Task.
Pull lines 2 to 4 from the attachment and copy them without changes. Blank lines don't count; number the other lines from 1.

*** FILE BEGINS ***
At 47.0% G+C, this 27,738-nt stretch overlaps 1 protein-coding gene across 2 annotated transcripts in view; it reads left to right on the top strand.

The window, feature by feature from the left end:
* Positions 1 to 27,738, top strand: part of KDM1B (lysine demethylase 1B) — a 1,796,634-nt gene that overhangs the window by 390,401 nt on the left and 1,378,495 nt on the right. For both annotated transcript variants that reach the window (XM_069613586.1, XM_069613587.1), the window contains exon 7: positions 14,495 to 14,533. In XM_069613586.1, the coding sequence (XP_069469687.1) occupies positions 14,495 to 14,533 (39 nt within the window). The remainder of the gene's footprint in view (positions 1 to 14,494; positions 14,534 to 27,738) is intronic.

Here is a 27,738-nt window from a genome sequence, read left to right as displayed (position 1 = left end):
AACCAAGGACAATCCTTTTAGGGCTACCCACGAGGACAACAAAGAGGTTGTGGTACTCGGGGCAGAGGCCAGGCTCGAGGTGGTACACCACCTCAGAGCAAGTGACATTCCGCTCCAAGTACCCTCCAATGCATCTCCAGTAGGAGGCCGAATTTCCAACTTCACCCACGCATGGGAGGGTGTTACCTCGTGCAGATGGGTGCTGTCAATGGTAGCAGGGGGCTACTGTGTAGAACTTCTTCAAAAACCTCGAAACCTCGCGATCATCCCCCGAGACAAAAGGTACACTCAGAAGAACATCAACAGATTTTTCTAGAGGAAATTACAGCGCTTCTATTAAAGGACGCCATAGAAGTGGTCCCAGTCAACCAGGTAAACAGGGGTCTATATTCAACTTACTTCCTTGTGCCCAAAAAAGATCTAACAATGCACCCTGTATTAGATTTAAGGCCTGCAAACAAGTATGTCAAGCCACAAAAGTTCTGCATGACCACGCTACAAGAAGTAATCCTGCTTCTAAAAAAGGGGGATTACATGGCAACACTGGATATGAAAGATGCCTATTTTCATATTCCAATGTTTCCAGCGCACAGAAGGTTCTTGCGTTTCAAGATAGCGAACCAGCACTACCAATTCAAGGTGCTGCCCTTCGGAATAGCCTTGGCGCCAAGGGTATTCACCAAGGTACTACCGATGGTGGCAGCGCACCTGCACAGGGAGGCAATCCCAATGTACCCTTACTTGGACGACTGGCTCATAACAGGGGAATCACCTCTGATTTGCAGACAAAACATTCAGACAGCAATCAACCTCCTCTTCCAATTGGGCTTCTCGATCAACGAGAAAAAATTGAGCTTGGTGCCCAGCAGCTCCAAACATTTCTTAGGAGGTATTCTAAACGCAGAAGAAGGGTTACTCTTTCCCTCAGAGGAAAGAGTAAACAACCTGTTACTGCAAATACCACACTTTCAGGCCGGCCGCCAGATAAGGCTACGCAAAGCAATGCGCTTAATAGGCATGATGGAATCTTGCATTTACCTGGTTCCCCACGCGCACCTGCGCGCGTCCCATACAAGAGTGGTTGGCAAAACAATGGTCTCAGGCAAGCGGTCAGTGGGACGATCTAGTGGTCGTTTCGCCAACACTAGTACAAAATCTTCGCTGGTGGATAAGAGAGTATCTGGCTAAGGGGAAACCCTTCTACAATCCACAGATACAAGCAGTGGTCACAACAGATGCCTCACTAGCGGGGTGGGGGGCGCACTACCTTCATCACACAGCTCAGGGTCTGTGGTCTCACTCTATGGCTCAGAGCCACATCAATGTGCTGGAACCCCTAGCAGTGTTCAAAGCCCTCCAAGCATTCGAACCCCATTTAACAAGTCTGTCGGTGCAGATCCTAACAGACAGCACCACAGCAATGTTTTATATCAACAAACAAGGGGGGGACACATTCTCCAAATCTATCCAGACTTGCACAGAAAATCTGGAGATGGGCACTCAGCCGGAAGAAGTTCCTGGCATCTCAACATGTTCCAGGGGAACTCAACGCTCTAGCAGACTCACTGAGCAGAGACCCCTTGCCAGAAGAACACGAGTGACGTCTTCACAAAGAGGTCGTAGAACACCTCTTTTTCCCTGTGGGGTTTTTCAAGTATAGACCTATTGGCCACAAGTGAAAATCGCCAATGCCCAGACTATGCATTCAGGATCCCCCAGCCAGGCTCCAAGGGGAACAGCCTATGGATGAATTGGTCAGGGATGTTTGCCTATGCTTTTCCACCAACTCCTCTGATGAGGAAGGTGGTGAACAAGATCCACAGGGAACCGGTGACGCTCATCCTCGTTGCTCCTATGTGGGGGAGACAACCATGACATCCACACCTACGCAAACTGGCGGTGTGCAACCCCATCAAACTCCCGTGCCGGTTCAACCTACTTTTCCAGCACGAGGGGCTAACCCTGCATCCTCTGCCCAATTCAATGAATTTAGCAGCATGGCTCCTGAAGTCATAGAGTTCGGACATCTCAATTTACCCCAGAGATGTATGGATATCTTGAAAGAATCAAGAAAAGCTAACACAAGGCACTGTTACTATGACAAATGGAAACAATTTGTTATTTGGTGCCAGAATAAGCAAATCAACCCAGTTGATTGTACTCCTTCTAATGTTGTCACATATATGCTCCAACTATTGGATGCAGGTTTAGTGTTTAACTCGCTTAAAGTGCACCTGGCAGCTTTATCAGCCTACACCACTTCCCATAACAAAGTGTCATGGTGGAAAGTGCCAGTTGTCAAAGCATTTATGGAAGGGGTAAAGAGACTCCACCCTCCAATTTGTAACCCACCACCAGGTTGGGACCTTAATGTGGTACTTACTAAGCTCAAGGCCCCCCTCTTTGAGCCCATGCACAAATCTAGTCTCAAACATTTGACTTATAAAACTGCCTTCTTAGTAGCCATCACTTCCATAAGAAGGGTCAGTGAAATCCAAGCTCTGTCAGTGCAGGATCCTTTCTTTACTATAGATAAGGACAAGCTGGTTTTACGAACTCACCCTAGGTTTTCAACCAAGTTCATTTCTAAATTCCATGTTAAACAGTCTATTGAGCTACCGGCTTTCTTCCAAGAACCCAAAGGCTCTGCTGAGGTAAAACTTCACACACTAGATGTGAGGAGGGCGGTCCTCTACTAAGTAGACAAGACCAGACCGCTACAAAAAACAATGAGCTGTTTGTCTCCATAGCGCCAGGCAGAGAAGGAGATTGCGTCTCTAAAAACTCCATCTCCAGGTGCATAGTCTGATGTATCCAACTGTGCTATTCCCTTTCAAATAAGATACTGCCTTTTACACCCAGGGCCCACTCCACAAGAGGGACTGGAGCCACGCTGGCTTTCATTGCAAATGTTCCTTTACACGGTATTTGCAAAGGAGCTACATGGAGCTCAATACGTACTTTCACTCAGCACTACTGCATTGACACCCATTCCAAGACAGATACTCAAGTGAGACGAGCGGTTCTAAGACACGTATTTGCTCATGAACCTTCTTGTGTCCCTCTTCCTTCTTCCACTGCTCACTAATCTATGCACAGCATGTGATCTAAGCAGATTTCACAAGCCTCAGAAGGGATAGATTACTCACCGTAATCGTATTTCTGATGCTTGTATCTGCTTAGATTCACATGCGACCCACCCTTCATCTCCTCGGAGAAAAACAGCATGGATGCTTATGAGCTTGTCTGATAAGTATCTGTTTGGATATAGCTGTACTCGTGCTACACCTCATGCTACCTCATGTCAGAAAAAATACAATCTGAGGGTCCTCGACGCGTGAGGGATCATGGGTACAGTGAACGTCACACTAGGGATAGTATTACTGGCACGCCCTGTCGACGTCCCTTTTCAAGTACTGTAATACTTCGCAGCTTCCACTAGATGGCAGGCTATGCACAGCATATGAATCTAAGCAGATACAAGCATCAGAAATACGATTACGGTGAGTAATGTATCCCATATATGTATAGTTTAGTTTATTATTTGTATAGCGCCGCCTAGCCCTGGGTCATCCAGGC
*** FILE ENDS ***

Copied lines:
The window, feature by feature from the left end:
* Positions 1 to 27,738, top strand: part of KDM1B (lysine demethylase 1B) — a 1,796,634-nt gene that overhangs the window by 390,401 nt on the left and 1,378,495 nt on the right. For both annotated transcript variants that reach the window (XM_069613586.1, XM_069613587.1), the window contains exon 7: positions 14,495 to 14,533. In XM_069613586.1, the coding sequence (XP_069469687.1) occupies positions 14,495 to 14,533 (39 nt within the window). The remainder of the gene's footprint in view (positions 1 to 14,494; positions 14,534 to 27,738) is intronic.

Here is a 27,738-nt window from a genome sequence, read left to right as displayed (position 1 = left end):